"He needs a big investment."
Translation:Il a besoin d'un gros investissement.
When it comes to big sums of money, we tend to use "gros" instead of "grand":
- un gros profit/bénéfice
- un gros bonus
- une grosse perte
- un gros déficit
There are expressions in every language where certain word just fit naturally and others don't. With financial investments, the word is "gros", not "grand". Sitesurf is trying to explain that even though a francophone would understand you, it is not the way they would say it. So let's go with natural French, not unnatural French, i.e., un gros investissement.
Remember that "gros" has to do with volume and "grand" with various notions such as height or length.
So "grand investissement" would not sound incorrect, just a bit unusual.
If you said "un grand investissement", any French person would understand what you mean. It is just that "gros" is more usual.
Sorry for the continued questions, but would it sound weird? And would it be literally incorrect even if comprehensible?
Grand is accepted now, but I am glad to know the more natural way / how a native French speaker would say it. (July 2/18)
I am a Finn and learning french in english, so this might be stupid question but anyway. Why "he needs" is translated "il a besoin". I think that "il a besoin" is something past and it should be translated "he needed" or "he has need"?
In French the noun is "un besoin" = a/one need.
But there is no verb derived from "besoin" (like besoiner or something of the kind).
Therefore, you have to use a 'periphrase' to express the verb "to need". This is formed with verb "avoir" + noun (no article).
Note that not only "besoin" has no verb, but a number of other nouns use this structure with verb avoir, mostly with a meaning linked with sensations or emotions:
- j'ai envie (I feel like), j'ai peur (I am afraid), j'ai faim (I am hungry), j'ai soif (I am thirsty)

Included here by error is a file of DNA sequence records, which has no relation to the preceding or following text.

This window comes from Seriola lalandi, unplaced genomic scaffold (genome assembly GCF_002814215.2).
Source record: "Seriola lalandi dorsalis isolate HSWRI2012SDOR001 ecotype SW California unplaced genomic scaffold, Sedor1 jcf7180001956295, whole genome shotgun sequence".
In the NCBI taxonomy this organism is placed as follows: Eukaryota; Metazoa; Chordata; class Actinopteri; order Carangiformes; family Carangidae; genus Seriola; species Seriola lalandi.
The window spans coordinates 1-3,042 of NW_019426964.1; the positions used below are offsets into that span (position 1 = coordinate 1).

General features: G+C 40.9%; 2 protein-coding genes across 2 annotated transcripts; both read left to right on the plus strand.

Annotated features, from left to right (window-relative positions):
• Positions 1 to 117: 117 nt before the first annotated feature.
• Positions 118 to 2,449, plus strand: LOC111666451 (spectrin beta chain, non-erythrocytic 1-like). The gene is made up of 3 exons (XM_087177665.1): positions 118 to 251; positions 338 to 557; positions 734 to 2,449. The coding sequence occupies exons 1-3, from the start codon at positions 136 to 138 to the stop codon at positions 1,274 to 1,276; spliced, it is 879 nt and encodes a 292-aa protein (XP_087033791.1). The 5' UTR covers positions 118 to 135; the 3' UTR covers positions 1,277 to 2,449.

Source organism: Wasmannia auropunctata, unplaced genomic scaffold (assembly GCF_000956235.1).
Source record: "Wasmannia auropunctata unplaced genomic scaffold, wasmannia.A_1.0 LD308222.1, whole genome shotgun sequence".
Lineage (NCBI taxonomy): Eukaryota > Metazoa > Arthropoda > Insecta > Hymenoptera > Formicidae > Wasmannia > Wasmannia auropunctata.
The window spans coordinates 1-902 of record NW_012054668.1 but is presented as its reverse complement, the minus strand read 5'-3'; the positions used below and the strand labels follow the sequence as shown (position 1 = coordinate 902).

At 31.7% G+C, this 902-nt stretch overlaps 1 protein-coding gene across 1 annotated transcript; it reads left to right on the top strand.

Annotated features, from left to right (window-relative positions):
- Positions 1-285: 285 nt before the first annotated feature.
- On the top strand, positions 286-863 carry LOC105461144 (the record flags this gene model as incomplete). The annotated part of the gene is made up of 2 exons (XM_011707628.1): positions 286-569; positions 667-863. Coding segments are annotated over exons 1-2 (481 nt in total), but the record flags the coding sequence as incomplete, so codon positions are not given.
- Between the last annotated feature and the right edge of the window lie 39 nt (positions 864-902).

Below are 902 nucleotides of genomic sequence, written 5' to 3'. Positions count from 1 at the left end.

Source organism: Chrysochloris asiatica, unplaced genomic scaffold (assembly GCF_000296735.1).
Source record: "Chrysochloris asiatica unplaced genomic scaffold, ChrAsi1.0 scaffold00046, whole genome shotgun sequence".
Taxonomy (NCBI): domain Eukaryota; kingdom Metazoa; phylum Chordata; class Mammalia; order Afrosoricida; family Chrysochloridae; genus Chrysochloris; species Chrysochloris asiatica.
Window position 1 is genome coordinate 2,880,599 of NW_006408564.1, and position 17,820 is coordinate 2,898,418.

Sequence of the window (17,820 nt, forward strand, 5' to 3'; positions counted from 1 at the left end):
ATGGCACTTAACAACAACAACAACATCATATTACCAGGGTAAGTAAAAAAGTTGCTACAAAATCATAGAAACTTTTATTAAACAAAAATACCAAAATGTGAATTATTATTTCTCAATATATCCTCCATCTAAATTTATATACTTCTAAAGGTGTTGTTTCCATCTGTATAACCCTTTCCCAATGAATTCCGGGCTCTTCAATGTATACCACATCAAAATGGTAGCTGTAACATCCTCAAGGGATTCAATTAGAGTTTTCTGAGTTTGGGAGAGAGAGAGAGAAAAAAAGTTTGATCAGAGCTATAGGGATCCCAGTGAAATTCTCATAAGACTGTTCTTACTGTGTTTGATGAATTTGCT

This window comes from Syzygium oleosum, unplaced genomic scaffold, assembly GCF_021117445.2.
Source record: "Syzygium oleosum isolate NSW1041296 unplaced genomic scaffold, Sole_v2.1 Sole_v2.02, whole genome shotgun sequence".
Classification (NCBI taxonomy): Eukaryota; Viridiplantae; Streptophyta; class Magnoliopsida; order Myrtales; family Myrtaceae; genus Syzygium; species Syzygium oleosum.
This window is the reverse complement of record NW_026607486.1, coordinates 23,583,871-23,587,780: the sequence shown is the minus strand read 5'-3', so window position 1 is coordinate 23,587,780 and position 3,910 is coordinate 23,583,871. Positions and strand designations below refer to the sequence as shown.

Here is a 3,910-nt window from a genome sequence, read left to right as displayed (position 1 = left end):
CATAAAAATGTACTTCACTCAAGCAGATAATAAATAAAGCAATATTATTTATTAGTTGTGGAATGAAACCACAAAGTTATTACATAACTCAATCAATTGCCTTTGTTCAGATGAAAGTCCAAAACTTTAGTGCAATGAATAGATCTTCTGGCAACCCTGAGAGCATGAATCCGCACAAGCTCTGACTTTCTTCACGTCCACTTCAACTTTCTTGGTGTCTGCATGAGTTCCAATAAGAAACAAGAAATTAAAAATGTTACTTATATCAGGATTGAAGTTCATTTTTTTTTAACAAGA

When you want to use any of these in past tenses, you just have to conjugate the verb avoir in the relevant tense:
- hier, j'ai eu besoin de... (yesterday, I needed...) - compound past = passé composé
- dans ma jeunesse, j'avais toujours peur de... (In my youth, I was always afraid of...) - past imperfect = imparfait
"il faut" can be simply constructed with a noun:
- il lui faut un gros investissement = he needs a big investment
- il faut qu'il ait un gros investissement = he needs to get a big investment
I used "gros" and was marked incorrect for not using "substantiel". I did this exercise a few days ago and "gros" was correct! I understand that Duo is trying to teach new words but sometimes it's too confusing.
Where had you placed "gros"? If you wrongly placed it after the noun, the computer-checker may have picked the next adjective you can place after the noun (substantiel).
I understand for this sentence, but in general I admit I don't know when to use "gros" instead of "grand." I've also noticed in other contexts like with a "gros cochon," but I still haven't figured out how/why that's different from a "grand cochon." Is it just a question of memorizing the words that take "gros" instead of "grand"?
"Gros, grosse, gros, grosses" is a 3D measure, a matter of volume or thickness or roundness.
"Grand, grande, grands, grandes" is a 2D measure, usually a matter of height or length.
I saw earlier a question about "un prix énorme", so i thought énorme would fit with investissement as well. But "il a besoin d'un investissement énorme" was not accepted. Can someone explain bit?